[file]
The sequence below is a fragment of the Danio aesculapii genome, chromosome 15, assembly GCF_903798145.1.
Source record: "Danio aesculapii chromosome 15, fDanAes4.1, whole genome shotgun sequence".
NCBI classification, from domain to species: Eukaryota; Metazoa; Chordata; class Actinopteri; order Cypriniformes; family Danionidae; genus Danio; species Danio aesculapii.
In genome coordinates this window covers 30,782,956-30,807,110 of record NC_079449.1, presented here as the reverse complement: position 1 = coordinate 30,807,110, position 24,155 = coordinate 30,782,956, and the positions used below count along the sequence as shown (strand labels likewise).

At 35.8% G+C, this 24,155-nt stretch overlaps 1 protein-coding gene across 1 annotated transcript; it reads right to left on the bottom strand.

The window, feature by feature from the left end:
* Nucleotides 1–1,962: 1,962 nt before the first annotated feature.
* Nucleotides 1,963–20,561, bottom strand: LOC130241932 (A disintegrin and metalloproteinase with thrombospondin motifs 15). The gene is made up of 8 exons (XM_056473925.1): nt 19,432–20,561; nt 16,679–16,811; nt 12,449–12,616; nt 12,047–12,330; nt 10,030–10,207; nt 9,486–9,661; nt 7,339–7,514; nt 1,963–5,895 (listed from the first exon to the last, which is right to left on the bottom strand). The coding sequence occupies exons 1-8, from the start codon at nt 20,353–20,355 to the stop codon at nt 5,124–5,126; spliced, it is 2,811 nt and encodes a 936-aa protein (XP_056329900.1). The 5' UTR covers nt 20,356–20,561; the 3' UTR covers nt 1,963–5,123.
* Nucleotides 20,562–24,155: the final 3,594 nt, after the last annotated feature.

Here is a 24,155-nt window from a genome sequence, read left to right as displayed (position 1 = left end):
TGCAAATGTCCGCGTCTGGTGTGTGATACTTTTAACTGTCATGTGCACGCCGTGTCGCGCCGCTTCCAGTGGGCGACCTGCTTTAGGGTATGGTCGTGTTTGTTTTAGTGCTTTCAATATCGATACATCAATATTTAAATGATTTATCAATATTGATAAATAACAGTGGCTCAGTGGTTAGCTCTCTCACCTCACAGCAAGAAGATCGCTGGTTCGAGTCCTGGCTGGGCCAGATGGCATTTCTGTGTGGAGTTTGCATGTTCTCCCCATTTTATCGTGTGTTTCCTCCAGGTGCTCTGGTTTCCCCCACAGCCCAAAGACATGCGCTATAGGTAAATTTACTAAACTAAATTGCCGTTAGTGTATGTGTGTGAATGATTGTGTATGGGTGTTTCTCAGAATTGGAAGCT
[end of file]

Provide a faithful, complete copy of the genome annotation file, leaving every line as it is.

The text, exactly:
The sequence below is a fragment of the Danio aesculapii genome, chromosome 15, assembly GCF_903798145.1.
Source record: "Danio aesculapii chromosome 15, fDanAes4.1, whole genome shotgun sequence".
NCBI classification, from domain to species: Eukaryota; Metazoa; Chordata; class Actinopteri; order Cypriniformes; family Danionidae; genus Danio; species Danio aesculapii.
In genome coordinates this window covers 30,782,956-30,807,110 of record NC_079449.1, presented here as the reverse complement: position 1 = coordinate 30,807,110, position 24,155 = coordinate 30,782,956, and the positions used below count along the sequence as shown (strand labels likewise).

At 35.8% G+C, this 24,155-nt stretch overlaps 1 protein-coding gene across 1 annotated transcript; it reads right to left on the bottom strand.

The window, feature by feature from the left end:
* Nucleotides 1–1,962: 1,962 nt before the first annotated feature.
* Nucleotides 1,963–20,561, bottom strand: LOC130241932 (A disintegrin and metalloproteinase with thrombospondin motifs 15). The gene is made up of 8 exons (XM_056473925.1): nt 19,432–20,561; nt 16,679–16,811; nt 12,449–12,616; nt 12,047–12,330; nt 10,030–10,207; nt 9,486–9,661; nt 7,339–7,514; nt 1,963–5,895 (listed from the first exon to the last, which is right to left on the bottom strand). The coding sequence occupies exons 1-8, from the start codon at nt 20,353–20,355 to the stop codon at nt 5,124–5,126; spliced, it is 2,811 nt and encodes a 936-aa protein (XP_056329900.1). The 5' UTR covers nt 20,356–20,561; the 3' UTR covers nt 1,963–5,123.
* Nucleotides 20,562–24,155: the final 3,594 nt, after the last annotated feature.

Here is a 24,155-nt window from a genome sequence, read left to right as displayed (position 1 = left end):
TGCAAATGTCCGCGTCTGGTGTGTGATACTTTTAACTGTCATGTGCACGCCGTGTCGCGCCGCTTCCAGTGGGCGACCTGCTTTAGGGTATGGTCGTGTTTGTTTTAGTGCTTTCAATATCGATACATCAATATTTAAATGATTTATCAATATTGATAAATAACAGTGGCTCAGTGGTTAGCTCTCTCACCTCACAGCAAGAAGATCGCTGGTTCGAGTCCTGGCTGGGCCAGATGGCATTTCTGTGTGGAGTTTGCATGTTCTCCCCATTTTATCGTGTGTTTCCTCCAGGTGCTCTGGTTTCCCCCACAGCCCAAAGACATGCGCTATAGGTAAATTTACTAAACTAAATTGCCGTTAGTGTATGTGTGTGAATGATTGTGTATGGGTGTTTCTCAGAATTGGAAGCT